Over paragraph breaks.
In the end, it wasn’t a particularly profitable read, I’m afraid.
RAISING PRIESTS, KINGS, AND PROPHETS
Deuteronomy 6:4-9; Proverbs 2:1-22; Ephesians 6:1-4
(January 8, 2006, Sermon Notes)
[For much of this sermon, I’m indebted to James Jordan’s From Bread to Wine and to Peter Leithart‘s sermons in April and May 2004.]
In Advent, we considered what it means that Jesus is the Christ. “Christ” means “anointed one,” and in the Bible priests, kings, and (in one case) a prophet are anointed when they are ordained to office. We traced the history of these three offices in Scripture, noticing that history moves from an emphasis on priests to an emphasis on kings to an emphasis on prophets.
That historical development by which God grew Israel to maturity until Jesus, the first full-grown adult, teaches us about Jesus. But it also teaches us about ourselves and how God grows us to maturity. For that reason, it also instructs us about how to raise our children to be faithful servants, wise rulers, and then mature adults who shape the world by wise words.
Before we talk about our children as junior priests, kings, and prophets, we should first say something about them as infants. The Bible doesn’t provide us a handbook on raising infants. We do learn something about that task by watching how God treats infants.
From the beginning, God establishes a relationship, a bond of love, with them. David sings about how God made him trust while on his mother’s breasts (Ps. 22:9). Babies learn to trust God by experiencing His trustworthiness through their mother’s love and their mother’s milk.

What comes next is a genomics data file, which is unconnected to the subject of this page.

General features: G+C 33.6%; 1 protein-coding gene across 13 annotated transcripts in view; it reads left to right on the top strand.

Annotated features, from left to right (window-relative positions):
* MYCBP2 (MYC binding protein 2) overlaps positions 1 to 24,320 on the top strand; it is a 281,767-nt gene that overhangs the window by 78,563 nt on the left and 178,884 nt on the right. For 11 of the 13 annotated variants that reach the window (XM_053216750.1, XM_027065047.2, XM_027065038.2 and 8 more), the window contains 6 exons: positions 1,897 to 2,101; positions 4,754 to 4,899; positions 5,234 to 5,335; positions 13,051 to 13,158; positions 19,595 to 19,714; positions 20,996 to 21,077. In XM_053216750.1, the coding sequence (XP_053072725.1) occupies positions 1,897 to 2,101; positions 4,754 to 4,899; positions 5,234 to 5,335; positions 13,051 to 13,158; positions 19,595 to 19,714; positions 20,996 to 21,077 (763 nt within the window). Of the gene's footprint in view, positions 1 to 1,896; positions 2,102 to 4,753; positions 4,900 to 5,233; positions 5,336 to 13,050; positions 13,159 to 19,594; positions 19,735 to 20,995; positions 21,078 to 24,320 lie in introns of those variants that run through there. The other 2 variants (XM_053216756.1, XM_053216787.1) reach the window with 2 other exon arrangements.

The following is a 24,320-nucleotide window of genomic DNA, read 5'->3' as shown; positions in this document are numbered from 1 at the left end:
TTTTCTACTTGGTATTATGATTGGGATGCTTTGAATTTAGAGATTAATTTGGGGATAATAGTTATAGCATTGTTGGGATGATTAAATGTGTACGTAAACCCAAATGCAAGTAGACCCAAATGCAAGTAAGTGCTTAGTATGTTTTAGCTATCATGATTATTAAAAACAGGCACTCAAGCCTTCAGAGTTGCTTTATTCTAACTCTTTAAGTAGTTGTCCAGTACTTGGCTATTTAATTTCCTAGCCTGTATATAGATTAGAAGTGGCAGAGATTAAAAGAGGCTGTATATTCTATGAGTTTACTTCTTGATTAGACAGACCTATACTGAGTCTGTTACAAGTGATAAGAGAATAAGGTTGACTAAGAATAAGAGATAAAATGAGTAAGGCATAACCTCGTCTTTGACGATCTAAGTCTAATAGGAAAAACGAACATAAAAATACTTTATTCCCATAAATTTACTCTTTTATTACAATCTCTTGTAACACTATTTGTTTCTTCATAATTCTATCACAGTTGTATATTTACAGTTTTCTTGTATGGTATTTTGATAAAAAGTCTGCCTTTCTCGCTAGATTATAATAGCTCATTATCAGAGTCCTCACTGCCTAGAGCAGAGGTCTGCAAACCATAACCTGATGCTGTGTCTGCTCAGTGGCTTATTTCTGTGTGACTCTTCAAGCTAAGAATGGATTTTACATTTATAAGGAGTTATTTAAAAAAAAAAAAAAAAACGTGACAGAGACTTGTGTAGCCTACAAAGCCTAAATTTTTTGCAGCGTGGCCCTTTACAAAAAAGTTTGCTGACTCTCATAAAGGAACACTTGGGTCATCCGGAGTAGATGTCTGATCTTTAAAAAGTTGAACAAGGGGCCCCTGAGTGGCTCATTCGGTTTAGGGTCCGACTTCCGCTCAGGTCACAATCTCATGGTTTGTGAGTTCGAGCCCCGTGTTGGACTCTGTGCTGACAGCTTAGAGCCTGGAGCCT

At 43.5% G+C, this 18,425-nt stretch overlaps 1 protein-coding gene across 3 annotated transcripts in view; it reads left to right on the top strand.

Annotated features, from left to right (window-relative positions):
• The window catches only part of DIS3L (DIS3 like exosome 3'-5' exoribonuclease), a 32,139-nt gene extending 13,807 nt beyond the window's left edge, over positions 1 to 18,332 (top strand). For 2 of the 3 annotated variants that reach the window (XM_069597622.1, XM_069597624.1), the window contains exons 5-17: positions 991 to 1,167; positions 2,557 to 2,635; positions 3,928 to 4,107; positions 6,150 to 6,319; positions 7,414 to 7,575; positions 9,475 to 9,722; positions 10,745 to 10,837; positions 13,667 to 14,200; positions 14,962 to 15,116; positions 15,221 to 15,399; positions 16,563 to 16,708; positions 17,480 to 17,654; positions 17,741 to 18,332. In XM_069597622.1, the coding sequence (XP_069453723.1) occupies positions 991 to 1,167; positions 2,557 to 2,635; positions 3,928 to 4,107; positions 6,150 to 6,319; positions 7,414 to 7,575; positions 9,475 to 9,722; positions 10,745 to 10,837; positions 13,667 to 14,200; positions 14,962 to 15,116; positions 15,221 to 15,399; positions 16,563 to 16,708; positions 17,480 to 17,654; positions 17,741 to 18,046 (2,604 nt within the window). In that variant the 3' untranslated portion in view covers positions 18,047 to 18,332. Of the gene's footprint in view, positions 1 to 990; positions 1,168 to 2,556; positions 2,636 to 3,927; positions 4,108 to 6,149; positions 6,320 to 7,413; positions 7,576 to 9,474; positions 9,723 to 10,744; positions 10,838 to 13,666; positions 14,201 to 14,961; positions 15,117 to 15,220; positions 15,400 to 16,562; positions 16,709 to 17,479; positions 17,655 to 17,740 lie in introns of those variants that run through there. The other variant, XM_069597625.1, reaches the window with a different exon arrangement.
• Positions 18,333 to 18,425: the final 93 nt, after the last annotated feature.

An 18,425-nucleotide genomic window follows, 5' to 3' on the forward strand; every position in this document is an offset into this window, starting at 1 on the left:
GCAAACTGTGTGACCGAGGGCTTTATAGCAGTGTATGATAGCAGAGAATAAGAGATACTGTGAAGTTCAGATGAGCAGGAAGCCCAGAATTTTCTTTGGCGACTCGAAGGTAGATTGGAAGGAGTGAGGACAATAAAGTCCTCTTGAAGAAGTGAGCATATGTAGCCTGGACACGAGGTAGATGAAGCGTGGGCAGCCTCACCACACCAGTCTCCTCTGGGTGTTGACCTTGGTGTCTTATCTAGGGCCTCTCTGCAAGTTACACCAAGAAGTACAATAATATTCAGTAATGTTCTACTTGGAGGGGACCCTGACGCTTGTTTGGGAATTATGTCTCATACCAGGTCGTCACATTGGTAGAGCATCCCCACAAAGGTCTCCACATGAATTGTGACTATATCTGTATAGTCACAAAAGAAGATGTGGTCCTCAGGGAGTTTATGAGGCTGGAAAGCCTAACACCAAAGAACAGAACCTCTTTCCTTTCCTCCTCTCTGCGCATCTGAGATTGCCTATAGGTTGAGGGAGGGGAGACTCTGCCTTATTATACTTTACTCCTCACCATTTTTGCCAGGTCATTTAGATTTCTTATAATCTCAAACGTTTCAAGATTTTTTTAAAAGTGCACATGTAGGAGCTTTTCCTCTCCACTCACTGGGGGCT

Furthermore, God welcomes babies. Jesus’ disciples wanted to turn them away, but Jesus got angry and called the children to Himself, took them in His arms, and blessed them. Jesus welcomes and blesses His people’s children. He wants His church to do so, too. And He wants us, as parents, to follow that same pattern.
How do you care for infants? You take them in your arms and welcome them. North American dads sometimes have trouble showing affection in this way, but we ought to get over it. Our babies need to be held and cuddled, nursed and nourished, welcomed and loved.
Infants ought to receive a lot of love and attention and milk, but not a lot of rules. You cuddle newborns and talk to them; you don’t give them detailed schedules and household chores and expect them to obey. But as babies grow up, they become more response-able. They enter a phase roughly equivalent to Israel’s priestly phase.
In the Bible, a priest is God’s household servant. The calling of a priest wasn’t hard. His duties were straightforward, spelled out in detail. He simply had to hear and obey. And that’s how it was for all Israel during this early phase of her history. Even if an Israelite didn’t understand the meaning of a commandment, he still had to obey.
And when Israelites disobeyed, judgment was swift (e.g., Lev. 10; Num. 11, 13, etc.). That was also the case in the early church (cf. Ananias and Sapphira). But that isn’t always the case today. Many times today, there’s a long wait between sin and judgment. But in the early stages of history, judgment comes swiftly. That’s how it is in the beginning: clear, detailed rules and swift judgment for disobedience.
That pattern teaches us something about raising little children. When our children are very little, we don’t leave them to figure out for themselves what they ought to do. We tell them. Little children need clear rules.
The basic one is this: “Children, obey your parents in the Lord” (Eph. 6:1). That’s a simple rule, and the other rules which we give to unpack that one ought also to be relatively simple, tailored to the abilities of your child (so that you don’t provoke your child to wrath, Eph. 6:4).
More than that, little children need oversight and they need immediate consequences for their actions â€”Â praise when they do well and punishment when they disobey â€”Â all within the context of love and trust established already when they were infants, so that they learn to love obeying and to hate disobeying.